“It is too early to say that Mahabodhi temple blasts is a terror attack,” India’s Ministry of Home Affairs said.
Mahabodhi is one of the most important Buddhist pilgrimage centres in the world and is also the Bihar state’s most important tourist spot.
There has been a historic connection between the Mahabodhi and Sri Lanka.
The complex consists of the Mahabodhi temple with the diamond throne and the holy Bodhi tree.
This tree was originally a sapling of the Maha Bodhi tree in Sri Lanka, itself grown from a sapling of the original Bodhi tree.
Moreover it was Sri Lanka’s Anagarika Dharmapala who was responsible for reclaiming the Buddhist heritage of Mahabodhi. The Mahabodhi built in the 1st century was a flourishing Buddhist centre for many centuries and received patronage from the Kings of the Pala dynasty in Bengal.With the advent of Turkish rule in the 13th century the Mahabodhi temple fell into a state of neglect and was virtually in ruins.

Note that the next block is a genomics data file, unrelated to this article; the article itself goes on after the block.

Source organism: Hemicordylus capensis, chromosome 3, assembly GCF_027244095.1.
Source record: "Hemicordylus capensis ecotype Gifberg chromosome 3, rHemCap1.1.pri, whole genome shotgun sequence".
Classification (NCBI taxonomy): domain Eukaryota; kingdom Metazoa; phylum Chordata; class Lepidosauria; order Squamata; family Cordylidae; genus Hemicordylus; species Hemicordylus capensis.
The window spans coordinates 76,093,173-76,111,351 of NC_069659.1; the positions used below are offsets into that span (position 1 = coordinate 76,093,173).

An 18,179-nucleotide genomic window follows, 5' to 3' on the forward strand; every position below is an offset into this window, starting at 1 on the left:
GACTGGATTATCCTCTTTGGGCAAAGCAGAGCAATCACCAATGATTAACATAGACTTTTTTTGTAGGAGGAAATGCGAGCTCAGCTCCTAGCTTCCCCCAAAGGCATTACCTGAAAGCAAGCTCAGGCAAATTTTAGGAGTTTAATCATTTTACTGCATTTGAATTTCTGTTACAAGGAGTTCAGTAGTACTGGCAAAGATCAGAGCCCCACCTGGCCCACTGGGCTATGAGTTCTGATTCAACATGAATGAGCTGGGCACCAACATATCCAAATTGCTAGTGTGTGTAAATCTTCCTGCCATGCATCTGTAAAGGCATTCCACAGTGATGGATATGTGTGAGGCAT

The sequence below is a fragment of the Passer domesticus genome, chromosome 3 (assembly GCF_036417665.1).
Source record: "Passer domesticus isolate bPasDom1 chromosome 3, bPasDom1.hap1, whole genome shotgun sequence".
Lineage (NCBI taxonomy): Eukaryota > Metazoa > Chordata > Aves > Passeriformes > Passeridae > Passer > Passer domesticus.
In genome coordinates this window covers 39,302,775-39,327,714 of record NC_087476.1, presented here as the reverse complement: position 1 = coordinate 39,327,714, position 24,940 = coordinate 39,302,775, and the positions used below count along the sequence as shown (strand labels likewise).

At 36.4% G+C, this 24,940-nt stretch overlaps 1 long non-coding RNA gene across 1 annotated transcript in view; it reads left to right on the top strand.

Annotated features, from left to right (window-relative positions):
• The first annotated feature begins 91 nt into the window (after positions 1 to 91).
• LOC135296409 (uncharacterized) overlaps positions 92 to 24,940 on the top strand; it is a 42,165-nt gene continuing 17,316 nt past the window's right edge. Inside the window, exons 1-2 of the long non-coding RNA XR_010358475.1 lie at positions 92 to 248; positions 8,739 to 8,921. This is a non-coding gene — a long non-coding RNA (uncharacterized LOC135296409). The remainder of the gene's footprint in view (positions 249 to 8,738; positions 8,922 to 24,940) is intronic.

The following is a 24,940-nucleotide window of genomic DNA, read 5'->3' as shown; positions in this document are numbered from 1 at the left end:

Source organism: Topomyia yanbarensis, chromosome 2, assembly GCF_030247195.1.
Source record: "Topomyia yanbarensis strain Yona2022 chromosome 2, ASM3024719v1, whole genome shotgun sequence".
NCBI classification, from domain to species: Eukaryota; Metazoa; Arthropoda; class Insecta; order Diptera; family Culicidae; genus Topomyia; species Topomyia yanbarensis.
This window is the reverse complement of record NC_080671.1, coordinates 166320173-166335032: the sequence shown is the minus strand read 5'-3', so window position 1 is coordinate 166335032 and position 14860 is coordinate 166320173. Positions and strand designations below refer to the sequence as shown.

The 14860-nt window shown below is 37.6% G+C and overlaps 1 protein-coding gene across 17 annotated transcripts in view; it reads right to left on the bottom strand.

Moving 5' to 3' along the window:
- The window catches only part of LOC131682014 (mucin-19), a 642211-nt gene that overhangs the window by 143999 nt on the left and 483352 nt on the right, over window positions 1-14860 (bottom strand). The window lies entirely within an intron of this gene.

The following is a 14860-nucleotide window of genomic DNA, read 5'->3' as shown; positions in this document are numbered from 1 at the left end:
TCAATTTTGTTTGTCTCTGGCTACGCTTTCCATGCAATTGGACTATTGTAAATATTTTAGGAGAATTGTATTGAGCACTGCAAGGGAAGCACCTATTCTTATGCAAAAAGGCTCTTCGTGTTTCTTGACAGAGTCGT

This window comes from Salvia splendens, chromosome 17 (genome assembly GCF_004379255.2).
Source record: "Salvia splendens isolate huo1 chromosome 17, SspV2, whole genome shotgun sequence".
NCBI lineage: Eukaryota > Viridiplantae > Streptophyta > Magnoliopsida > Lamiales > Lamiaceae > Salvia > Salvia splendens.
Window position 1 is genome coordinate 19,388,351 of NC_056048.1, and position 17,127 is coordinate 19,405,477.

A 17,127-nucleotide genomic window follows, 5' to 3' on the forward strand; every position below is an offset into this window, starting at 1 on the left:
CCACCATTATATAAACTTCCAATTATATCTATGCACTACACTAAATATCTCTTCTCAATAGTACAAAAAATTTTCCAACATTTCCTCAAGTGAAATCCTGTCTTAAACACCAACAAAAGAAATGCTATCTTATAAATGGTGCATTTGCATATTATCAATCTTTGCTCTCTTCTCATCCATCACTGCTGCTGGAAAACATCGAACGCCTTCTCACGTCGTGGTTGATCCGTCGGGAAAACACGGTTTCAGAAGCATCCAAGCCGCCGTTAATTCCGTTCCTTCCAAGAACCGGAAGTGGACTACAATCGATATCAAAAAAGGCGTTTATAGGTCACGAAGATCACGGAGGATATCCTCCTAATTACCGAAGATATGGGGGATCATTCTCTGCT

A Hindu Mahant established a Saivaite temple close to the Mahabodhi precincts in the 18th century.He laid claim to the Mahabodhi temple and incorporated it under his domain. His successors continued to retain control of the Mahabodhi.
Towards the end of the nineteenth century,Sri Lanka’s Anagarika Dharmapala the devout Buddhist revivalist began reclaiming the Mahabodhi Temple for Buddhists. The current Mahant, however, insisted it belonged to him. In spite of opposition from both the British and Hindu quarters, Anagarika Dharmapala continued to wage a campaign to restore the Mahabodhi temple to Buddhists.